On the heels of opening its first permanent base in the Middle East, Russia is reportedly considering opening more military bases overseas in Cuba, Vietnam, and in South America as it attempts to broaden its presence as a global military power.
Defense minister Sergei Shoigu told reporters a list has been created of places where Russia would like to open bases, including Cuba, Vietnam, Nicaragua, and Venezuela, McClatchy reported Tuesday. “The talks are under way,” Shoigu said to reporters.
The revelation of expansion aspirations comes a little less than a week after Russia’s parliament ratified an agreement with Syria to keep a base in the civil war-torn Middle East nation “aimed at maintaining peace and stability in the region,” The Washington Post reported Friday.
But it’s unclear if any of the other nations listed, especially Cuba, is open to talks of allowing Russia to expand. McClatchy reported that Cuba’s media has acknowledged Russia’s attempts at talks but President Raul Castro’s administration hasn’t given any public credence to the idea.
Russia does presently have several military bases aboard, but most are near its borders, in the Ukraine, Georgia, Armenia, Moldova and Belarus. It did have bases in Cuba and Vietnam as late as the early 2000s, but those were closed, according to BBC News.
With its annexation of Crimea from Ukraine two years ago, on-and-off talks with the U.S. over how to handle the Syrian conflict, repeated flybys over NATO nations, and even a potential plan to combat U.S missile defense in a partnership with China, Russia could be accused of starting a new Cold War, which Cuba has managed to thaw during President Barack Obama’s administration.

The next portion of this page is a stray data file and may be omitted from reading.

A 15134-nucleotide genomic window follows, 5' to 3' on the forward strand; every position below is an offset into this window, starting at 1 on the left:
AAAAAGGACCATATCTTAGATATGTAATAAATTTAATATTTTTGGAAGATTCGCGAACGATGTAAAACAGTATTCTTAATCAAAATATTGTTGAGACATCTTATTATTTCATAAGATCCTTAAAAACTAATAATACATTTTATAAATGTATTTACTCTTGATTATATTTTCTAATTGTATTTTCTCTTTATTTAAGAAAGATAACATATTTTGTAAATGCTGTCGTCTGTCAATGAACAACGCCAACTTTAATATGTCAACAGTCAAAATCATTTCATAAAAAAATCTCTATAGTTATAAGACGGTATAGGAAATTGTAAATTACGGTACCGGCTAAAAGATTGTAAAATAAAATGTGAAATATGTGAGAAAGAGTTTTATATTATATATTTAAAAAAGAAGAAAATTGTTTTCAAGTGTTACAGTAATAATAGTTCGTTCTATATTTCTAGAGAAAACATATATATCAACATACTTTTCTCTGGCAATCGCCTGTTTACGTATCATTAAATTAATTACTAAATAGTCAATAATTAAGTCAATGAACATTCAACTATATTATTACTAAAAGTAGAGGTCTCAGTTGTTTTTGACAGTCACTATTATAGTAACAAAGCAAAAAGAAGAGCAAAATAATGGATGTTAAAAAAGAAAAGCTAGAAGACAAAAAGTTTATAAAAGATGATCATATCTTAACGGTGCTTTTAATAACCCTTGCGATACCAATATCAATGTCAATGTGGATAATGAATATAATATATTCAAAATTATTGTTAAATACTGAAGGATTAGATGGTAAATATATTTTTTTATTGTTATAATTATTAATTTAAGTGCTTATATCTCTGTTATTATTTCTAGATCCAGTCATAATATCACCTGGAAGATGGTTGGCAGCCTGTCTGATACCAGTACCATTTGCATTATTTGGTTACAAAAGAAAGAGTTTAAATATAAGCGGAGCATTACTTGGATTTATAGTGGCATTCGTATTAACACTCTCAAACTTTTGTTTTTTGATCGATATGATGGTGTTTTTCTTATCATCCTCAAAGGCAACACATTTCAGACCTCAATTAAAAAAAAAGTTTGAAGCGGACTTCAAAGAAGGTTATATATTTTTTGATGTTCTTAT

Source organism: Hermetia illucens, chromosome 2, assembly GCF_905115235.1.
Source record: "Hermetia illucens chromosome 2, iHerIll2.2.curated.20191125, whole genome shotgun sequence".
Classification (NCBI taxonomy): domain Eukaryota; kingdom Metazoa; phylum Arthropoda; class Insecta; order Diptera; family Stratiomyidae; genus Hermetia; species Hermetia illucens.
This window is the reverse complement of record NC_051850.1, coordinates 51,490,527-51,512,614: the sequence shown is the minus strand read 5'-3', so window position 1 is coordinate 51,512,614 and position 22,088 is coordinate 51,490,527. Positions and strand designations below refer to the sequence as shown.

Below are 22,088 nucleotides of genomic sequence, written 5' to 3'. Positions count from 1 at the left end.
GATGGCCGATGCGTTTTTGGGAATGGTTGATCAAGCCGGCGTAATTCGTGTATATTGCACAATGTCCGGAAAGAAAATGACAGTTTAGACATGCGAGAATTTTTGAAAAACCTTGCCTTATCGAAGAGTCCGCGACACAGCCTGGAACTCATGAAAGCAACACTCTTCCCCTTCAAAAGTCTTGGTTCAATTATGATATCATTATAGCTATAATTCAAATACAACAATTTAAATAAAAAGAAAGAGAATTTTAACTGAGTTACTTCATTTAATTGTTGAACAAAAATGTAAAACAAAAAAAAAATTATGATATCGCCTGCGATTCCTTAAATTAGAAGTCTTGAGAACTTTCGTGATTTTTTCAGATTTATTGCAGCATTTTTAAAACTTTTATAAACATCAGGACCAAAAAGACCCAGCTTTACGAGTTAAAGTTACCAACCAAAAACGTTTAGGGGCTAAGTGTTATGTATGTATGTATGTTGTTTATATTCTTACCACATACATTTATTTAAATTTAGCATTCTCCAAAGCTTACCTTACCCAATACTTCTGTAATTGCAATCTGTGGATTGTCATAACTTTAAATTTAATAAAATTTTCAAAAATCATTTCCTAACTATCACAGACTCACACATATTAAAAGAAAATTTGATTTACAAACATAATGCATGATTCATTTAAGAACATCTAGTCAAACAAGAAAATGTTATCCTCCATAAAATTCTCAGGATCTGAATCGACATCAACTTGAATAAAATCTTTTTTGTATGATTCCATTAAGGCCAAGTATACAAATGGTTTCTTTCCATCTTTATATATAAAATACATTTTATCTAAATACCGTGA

In July 2015, the U.S. and Russia ended 54 years of diplomatic turmoil by reaching a new agreement and re-opening each other’s embassies, viewed as perhaps the last hurdle to the decades-long Cold War that controlled the geopolitical landscape and mood for most of the 20th century.
"I think the new Cold War began the moment we went over the cliff, and that happened with the Ukraine crisis," Robert Legvold, a Marshall D Shulman professor emeritus at the Columbia University political science department, told Huffington Post in 2015.
Cuba’s perceived hesitancy to even appear open to the idea of a Russian base is likely based on its burgeoning and relatively new relationship with the United States.
“I don’t see any chance of that happening,” Gregory Weeks, chairman of the department of political science and public administration at University of North Carolina at Charlotte, told McClatchy. “I don’t think Cuba want this. Cuba just spent years trying to improve relations with the U.S. If they allow Russia to open a military base, all that would blow up.”